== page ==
A Larry Rivers painting, drag queens using a phone booth as a changing room, and an animated group of partygoers emerging from the lobby elevator: These are some of the memories that Victoria Cohen shares in her new book of photographs, Hotel Chelsea (Pointed Leaf Press, $95).
Cohen can’t help but look back 25 years earlier and remember the Chelsea as she stood in the lobby waiting for a friend. The Hotel Chelsea’s particular brand of quirky charm is the subject of Cohen’s first collection of photographs. But instead of the bustling chaos of the hotel’s past, the viewer is confronted with a series of rooms devoid of people. Some contain ornate fireplaces, decor rich in textured color, and views from expansive windows. Others appear minimal. A room with a tidy bed, its blankets and pillows smoothly ordered, is punctuated by the absence created by an empty chair.
Located at 222 West 23rd Street in New York City, the Hotel Chelsea was constructed in 1883 and went on to become one of the city’s historical landmarks in 1966 due in no small part to the famous inhabitants who visited the hotel through the years. Artists from Henri Cartier-Bresson to Robert Crumb frequented the Chelsea along with writers and musicians including Bob Dylan, Gregory Coors, Herbert Huncke, Dylan Thomas, Patti Smith, Brigit Berlin, Allen Ginsberg, and Charles Bukowski.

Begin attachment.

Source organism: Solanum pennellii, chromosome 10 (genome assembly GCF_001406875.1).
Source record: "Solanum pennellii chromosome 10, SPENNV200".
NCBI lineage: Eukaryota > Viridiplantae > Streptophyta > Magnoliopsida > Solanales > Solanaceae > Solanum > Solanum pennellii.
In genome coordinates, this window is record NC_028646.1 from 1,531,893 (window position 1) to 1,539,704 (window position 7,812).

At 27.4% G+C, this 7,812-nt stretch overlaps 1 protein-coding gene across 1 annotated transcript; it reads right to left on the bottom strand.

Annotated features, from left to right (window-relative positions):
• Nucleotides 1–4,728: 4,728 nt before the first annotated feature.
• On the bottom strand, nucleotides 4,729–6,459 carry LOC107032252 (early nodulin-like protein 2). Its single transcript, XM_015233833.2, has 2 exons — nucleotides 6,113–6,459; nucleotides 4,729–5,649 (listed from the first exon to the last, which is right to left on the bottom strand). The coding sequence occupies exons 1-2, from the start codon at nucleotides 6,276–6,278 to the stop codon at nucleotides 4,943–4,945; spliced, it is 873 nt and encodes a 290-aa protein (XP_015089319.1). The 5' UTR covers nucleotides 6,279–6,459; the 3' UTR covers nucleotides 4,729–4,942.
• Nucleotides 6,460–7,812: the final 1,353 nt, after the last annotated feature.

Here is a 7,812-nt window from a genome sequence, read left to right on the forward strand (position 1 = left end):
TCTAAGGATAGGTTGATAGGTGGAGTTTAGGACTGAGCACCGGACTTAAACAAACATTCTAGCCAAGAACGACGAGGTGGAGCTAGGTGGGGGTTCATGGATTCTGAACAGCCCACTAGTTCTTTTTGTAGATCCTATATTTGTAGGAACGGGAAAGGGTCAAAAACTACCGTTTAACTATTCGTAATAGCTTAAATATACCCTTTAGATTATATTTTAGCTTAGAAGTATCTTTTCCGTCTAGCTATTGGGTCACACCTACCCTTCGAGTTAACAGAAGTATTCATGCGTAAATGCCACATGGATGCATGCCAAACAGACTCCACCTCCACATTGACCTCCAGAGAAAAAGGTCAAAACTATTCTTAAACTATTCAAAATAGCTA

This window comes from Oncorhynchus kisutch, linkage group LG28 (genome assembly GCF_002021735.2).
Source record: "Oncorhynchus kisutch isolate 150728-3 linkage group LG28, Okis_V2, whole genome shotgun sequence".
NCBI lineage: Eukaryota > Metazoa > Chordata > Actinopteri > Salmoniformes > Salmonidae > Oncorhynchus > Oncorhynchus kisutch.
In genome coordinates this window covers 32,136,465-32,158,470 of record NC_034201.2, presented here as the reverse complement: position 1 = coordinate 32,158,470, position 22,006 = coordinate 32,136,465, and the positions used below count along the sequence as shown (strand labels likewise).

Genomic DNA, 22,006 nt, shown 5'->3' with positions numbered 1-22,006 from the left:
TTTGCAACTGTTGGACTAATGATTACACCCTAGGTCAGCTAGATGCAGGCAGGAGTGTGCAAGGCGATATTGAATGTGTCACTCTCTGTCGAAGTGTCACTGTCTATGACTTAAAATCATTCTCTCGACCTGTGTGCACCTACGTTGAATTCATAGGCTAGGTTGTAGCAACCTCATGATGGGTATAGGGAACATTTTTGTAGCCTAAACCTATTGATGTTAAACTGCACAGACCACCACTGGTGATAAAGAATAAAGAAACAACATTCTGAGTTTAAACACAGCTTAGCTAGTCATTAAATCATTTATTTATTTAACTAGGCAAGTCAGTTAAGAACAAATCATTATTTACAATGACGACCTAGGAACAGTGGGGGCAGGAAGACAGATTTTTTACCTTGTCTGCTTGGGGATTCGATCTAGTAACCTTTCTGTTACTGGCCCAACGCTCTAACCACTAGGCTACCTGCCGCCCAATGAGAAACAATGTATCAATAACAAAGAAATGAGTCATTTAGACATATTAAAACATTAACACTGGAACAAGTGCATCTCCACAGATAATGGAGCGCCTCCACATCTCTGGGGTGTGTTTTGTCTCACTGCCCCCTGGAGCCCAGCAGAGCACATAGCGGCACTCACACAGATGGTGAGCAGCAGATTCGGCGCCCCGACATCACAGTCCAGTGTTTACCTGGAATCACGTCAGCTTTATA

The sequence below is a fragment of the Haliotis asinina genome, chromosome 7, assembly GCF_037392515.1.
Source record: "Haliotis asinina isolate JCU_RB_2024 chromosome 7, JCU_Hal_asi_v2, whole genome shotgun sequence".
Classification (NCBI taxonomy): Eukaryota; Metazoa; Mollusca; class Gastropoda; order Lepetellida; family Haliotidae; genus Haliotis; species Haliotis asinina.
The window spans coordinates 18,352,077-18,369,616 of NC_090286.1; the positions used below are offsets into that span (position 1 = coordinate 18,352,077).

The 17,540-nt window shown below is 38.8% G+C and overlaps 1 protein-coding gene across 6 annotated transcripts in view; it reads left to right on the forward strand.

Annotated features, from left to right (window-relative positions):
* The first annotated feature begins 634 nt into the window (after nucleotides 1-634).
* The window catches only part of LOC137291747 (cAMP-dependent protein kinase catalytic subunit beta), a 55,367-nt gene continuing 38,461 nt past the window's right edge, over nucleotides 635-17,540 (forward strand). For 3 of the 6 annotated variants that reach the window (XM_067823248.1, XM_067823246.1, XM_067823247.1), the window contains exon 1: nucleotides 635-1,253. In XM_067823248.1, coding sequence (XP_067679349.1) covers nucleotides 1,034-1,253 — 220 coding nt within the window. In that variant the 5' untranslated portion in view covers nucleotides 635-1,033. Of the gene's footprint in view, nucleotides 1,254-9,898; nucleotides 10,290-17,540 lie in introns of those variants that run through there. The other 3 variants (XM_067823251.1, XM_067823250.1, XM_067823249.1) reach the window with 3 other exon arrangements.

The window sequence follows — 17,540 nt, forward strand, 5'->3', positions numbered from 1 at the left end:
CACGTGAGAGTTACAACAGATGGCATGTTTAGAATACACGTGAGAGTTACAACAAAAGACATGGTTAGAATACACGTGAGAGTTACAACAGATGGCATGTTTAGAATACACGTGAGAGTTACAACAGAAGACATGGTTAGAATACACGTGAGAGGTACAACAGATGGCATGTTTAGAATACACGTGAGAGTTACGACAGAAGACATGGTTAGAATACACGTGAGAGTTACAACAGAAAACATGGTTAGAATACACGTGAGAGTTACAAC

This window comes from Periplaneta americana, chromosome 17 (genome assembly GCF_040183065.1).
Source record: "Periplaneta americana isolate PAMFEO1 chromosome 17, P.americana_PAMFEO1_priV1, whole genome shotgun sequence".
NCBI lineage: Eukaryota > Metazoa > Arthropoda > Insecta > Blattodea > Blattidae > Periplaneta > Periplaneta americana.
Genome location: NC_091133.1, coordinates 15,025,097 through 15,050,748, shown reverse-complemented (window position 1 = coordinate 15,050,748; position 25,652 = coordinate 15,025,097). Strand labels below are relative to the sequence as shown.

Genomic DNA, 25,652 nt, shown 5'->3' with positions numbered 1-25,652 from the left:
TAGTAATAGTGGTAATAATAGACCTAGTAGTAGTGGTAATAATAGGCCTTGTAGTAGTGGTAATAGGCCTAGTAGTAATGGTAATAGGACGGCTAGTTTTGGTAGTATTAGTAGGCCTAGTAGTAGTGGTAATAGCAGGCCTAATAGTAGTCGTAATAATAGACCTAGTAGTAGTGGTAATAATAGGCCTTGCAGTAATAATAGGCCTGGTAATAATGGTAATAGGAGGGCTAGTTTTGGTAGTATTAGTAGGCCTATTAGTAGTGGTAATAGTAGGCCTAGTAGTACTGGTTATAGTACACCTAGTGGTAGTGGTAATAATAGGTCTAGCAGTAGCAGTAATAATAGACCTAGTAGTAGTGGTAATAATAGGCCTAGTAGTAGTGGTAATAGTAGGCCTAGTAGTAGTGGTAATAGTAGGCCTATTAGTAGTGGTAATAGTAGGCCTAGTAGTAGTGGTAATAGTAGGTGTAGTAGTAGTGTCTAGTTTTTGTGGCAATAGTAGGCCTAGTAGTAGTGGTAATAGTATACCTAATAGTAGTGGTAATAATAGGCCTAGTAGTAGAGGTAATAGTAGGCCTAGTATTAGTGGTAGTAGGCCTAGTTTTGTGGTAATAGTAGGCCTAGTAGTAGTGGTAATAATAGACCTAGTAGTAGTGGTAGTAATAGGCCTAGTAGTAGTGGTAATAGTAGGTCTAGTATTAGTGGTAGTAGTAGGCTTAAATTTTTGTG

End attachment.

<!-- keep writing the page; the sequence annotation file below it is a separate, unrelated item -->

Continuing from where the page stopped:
In 2011, the hotel was sold, and its new owners decided to renovate the space. The very idea of refreshing the hotel’s look seemed to contradict the creative bohemian history and landmark status of the Chelsea. Before the interiors were forever altered, Cohen gained access to the uninhabited space to document the dwellings where so many songs, stories, and artworks were conceived.
The resulting photography collection communicates a haunted beauty that, like a time capsule, forces the viewer to imagine these spaces occupied by its storied tenants who lived and sometimes died within its walls. There’s a certain tension and anticipation associated with the images; Cohen knows that the clock is ticking. Passageways, doors, light fixtures, corners, dated-yet-charming kitchenettes and dining sets — aspects of the hotel that might only receive a casual glance from an occupant — are documented with devotion through the camera’s lens. Throughout the book, absence consistently suggests presence. Cohen’s lush photographic style and keen sense of composition captures and preserves the space where so many dreams were born.